So I feel a sense of missionary zeal about explaining to government how much the sector contributes to the country, and why they need to give a £48bn sector the recognition it deserves.

What role do British Luxury brands have in promoting the craftsmanship and manufacturing capabilities of the UK in 2023?

2023 is the year of jobs and skills at Walpole and we will publish a report on this topic, that will bring to life the breadth of the jobs created, the investment made in people and the work that Walpole does to support employment, skills, mentoring and business development.

Central to this piece of work is the crucial role of craftspeople and manufacturers without whom we arguably wouldn’t have a sector at all. We see that in all of the major manufacturing hubs from ceramics in Stoke on Trent, shoes in Northampton, English sparkling wine in Sussex and whisky in Scotland. The success of brands comes down to their ability to create something exceptional and for that you need exceptional people.

Chapel Down

Your membership pulls from all areas of the luxury sphere, from hospitality and jewellery to design and travel, are you seeing any similarities in the way your members are approaching 2023?

Despite economic and political uncertainty, there is a great deal of optimism amongst members. Brands of all sizes are investing in their retail experiences and how to entice and connect with customers. Likewise, our hotel members are reaping the benefits of properties that were upgraded during COVID, with the addition of spas, restaurants, and unique activities from foraging to beekeeping.

We’ve seen many members from The Macallan, to Wedgwood and Bremont add visitor experiences and the idea of putting the customer at the heart of what you do, exploring heritage and innovation is something we’ll see more of this year.


Sustainability is becoming more important by the day, historically it has been no more than a buzz word in the luxury market. Walpole has a clear Sustainability Manifesto, with your help, how are you seeing brands bring their sustainability agenda to life?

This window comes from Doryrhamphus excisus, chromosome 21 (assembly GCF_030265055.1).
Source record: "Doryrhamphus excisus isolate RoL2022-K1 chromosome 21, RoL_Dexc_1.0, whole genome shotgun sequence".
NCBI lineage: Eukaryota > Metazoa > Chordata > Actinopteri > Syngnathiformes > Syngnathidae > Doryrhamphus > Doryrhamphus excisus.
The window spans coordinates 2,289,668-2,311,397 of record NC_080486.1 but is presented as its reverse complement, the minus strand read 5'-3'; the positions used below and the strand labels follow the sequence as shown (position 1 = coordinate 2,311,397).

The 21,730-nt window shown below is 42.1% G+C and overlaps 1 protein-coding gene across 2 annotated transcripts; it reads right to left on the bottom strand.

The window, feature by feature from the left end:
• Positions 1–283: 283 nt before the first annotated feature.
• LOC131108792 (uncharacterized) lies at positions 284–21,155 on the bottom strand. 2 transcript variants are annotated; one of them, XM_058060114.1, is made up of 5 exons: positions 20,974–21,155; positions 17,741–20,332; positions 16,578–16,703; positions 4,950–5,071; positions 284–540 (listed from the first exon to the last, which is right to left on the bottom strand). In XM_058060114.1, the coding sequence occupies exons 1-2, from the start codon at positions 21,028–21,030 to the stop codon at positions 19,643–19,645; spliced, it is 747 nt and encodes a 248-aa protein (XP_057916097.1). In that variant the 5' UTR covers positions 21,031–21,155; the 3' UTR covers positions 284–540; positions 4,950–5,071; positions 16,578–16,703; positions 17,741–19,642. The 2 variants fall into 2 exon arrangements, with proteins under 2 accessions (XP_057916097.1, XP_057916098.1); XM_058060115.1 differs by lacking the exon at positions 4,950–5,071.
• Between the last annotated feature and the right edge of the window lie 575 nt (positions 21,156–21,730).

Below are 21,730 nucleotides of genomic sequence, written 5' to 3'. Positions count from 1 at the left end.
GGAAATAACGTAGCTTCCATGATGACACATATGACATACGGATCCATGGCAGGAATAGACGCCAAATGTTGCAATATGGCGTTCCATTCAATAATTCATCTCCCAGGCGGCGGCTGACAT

We have of course seen a much sharper focus on brands’ sustainable practices in recent year’s and Walpole’s own Sustainability Manifesto, launched in early 2020, has grown from an initial six signatories to now over 120 brands all of whom are taking positive action to embed sustainable practices in their businesses.

At the Walpole British Luxury Awards 2022, Mulberry took home the ‘Sustainable Luxury Brand of the Year’ award, voted for by an independent panel of judges all of whom are experts in their field. Mulberry was recognised for the progress it has made towards its Made to Last Manifesto, showcasing its ongoing commitment to transform the business to a regenerative and circular model, encompassing the entire supply chain by 2030, and to become NetZero by 2035.

Edward Green

What do you think should be on every luxury brands agenda in 2023?

If you’re not thinking about and planning for the return of the travelling Chinese customer in the second half of the year, you should be.

What is your elevator pitch on why a consumer should buy British?

Not only is UK luxury synonymous with quality, heritage and longevity you are buying a piece of British sensibility – creativity, maverick spirit and that’s what sets us apart!